The ESP network in turn routes the call to the closet PSAP based on the caller ID information retrieved during the logon process and passed in the ANI during the emergency call process. If the dialed number connects (i.e., it is determined in block 71 the dialed number is not busy), the ESP attempts to match the caller ID number with location data previously placed in the ALI database. If there is no connection (i.e., block 71 determines the number is busy or block 72 determines that a timeout occurred (e.g., 10 seconds)), a timeout triggers re-dialing the ESP using an alternate telephone number 69. If there is still no connection (i.e., block 74 determines the number is busy or block 76 determines that a timeout occurred (e.g., 10 seconds)), the software places a call to the ECRC in block 73 and the process is completed using verbal exchange of location data.

If the call is successfully completed using the ESP number and an ALI match is obtained, the ESP routes the call to the nearest local PSAP and the process is complete. If the ECRC calling process fails, the E911 call will not be completed (i.e., block 75 determines the number is busy or block 77 determines that a timeout occurred (e.g., 10 seconds), block 78 determines a failure occurred.

For the mobile user whose portable device has an associated GPS receiver, a background procedure continuously updates the user location information, and tracks the verifiability of the address. In the event of an E911 call, the Client software determines whether the ESP access numbers should be used or a direct call to the ECRC.

The IDS is the depository for location provisioning keys and the ESP phone numbers that are used in routing the emergency calls to the proper PSTN. The IDS server also contains the User account database (i.e. User IDs and Passwords) and IP addresses of the E911 IP-to-PSTN gateway servers.

During the logon process, the Client software application automatically uses the IDS server as a proxy between the Client and the ALI provisioning network. For security and account management purposes, a coded (e.g., encrypted) key is used to secure the transfer of location data from the Client application to the ALI provisioning server. In this embodiment only authenticated accounts can transfer location data to the ALI provisioning server.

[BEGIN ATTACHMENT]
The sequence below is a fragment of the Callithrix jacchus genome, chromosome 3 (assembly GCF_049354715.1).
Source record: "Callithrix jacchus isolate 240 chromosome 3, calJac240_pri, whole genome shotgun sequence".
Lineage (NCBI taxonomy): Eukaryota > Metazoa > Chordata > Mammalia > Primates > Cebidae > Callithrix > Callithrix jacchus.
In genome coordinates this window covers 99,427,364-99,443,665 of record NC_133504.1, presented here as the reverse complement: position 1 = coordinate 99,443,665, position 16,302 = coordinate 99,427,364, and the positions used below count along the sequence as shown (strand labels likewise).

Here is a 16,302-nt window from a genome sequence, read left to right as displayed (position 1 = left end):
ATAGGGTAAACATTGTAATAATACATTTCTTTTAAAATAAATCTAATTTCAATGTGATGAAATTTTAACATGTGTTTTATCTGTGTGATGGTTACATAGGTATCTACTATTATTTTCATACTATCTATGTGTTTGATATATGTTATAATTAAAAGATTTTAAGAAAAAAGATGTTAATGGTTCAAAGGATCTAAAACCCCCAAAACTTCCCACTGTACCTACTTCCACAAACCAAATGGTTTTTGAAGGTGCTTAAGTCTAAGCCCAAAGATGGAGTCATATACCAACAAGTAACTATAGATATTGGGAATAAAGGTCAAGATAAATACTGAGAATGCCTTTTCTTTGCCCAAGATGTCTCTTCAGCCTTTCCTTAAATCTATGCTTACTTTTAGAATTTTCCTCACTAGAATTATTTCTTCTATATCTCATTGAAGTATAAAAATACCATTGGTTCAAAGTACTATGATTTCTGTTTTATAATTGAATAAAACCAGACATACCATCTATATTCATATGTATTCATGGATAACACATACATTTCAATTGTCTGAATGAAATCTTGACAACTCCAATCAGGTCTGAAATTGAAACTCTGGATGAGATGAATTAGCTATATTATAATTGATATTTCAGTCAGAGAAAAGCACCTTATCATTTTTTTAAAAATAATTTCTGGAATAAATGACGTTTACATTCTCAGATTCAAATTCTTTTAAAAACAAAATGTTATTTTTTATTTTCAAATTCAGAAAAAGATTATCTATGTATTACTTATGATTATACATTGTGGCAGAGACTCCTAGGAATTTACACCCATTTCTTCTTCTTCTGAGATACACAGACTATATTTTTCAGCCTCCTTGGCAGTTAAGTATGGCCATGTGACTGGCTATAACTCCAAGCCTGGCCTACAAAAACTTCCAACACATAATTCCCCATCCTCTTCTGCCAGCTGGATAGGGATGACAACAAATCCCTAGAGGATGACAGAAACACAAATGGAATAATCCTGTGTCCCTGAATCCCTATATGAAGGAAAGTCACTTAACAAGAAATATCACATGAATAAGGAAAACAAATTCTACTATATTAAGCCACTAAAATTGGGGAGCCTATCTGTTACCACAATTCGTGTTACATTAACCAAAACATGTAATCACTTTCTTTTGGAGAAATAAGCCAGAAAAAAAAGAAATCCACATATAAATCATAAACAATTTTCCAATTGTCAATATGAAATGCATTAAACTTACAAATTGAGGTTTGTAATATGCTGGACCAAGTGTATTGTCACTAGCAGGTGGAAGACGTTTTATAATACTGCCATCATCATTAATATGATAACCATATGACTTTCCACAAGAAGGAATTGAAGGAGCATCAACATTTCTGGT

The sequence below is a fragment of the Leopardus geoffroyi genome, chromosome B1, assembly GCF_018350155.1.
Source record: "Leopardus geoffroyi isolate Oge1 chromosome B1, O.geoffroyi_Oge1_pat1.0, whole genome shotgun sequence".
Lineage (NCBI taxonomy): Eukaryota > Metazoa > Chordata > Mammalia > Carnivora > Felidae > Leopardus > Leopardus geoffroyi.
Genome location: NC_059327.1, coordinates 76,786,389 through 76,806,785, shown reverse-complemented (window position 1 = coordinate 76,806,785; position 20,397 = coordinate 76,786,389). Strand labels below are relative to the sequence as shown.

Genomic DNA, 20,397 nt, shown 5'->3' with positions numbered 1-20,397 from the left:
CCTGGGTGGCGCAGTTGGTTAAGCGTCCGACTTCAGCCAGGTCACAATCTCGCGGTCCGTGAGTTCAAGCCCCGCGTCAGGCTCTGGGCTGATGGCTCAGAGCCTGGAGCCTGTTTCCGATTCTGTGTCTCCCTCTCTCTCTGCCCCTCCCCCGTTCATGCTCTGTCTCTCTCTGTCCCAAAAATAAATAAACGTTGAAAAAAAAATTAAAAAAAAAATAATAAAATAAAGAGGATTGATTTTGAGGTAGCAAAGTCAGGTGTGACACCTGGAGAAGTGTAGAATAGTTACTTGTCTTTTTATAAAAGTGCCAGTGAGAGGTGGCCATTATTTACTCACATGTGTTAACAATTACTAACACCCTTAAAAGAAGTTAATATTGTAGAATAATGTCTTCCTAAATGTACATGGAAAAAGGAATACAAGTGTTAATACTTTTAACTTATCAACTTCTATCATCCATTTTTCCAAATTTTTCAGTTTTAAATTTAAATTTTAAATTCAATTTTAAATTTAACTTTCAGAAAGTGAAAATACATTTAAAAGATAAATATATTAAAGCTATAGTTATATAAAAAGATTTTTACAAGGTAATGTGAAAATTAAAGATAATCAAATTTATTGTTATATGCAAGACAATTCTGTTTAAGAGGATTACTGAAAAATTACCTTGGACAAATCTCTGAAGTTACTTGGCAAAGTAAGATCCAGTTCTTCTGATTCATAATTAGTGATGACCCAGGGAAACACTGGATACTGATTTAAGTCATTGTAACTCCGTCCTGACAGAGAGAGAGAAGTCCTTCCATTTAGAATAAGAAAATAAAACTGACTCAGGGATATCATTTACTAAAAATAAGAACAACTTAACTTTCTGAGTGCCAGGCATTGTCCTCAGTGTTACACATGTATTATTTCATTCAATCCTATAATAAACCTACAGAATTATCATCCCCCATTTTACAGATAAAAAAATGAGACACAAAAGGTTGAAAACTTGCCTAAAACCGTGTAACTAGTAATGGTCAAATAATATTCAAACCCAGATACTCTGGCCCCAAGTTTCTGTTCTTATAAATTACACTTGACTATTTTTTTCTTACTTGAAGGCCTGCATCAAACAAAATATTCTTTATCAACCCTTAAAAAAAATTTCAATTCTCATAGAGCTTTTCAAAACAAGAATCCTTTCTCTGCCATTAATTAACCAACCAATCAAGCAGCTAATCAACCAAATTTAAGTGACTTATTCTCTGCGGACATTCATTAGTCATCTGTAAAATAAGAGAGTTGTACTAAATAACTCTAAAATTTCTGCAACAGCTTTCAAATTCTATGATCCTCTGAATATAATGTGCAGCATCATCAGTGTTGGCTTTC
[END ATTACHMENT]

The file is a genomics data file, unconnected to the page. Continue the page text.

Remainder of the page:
The IP-to-PSTN gateway is the link between the processes that take place on the nomadic Users portable device and the PSTN. This gateway uses the techniques described in detail in U.S. Pat. No. 6,721,282, which is incorporated by reference in its entirety.

In one embodiment independent E911 operation is achieved on PC devices that are not running applications that provide VoIP telephony services or the VoIP telephony services provided are not E911 compliant. This embodiment is referred to herein as PC-911. This embodiment is concerned with any and all PC devices that are connected to a network that has access to the E911 system 720. In one embodiment a process (e.g., a software application) executing as a background process is installed on a nomadic portable computing device (e.g., a PC, PDA, etc.). This process places a PC-911 icon on a user's desktop and systray (i.e., Taskbar). When a user selects the icon (e.g., clicks on the icon with a pointing device) during an emergency, the E911 process begins. The process automatically connects to the PSAP associated with the current location of the user and provides a voice connection or a computer generated speech message (medical, fire, crime, etc.) accompanied by verbalization of the location data and user's name.

In one embodiment, during the PC device boot process, the user is asked to provide his/her current location information in text form. If a GPS receiver device is attached to the nomadic portable computing device, the software automatically collects the location data. This data is used to provision the PSAP's ALI database and is retrieved in the event an E911 call is made. The process works within the current infrastructure and operational procedures of the PSAP's 911 system.

FIG. 7 is a diagram of one embodiment of a system utilizing the nomadic E911 embodiments described above. The system may include a portable device 700 that communicates with an E911 system 720 (see FIG. 1). Devices that use the nomadic E911 process 600 (see FIG. 6) may include, computers, PDAs, handheld devices, cellular phones, gaming consoles, wireless devices and other similar devices. Any combination of these devices may communicate using the system.

Each device may include or execute a nomadic E911 process 600. The nomadic E911 process 600 may be a software application, firmware, an embedded program, hardware or similarly implemented program. The program may be stored in a non-volatile memory or storage device or may be hardwired. For example, a nomadic E911 process 600 may be stored in system memory 710 during use and on a hard drive or similar non-volatile storage.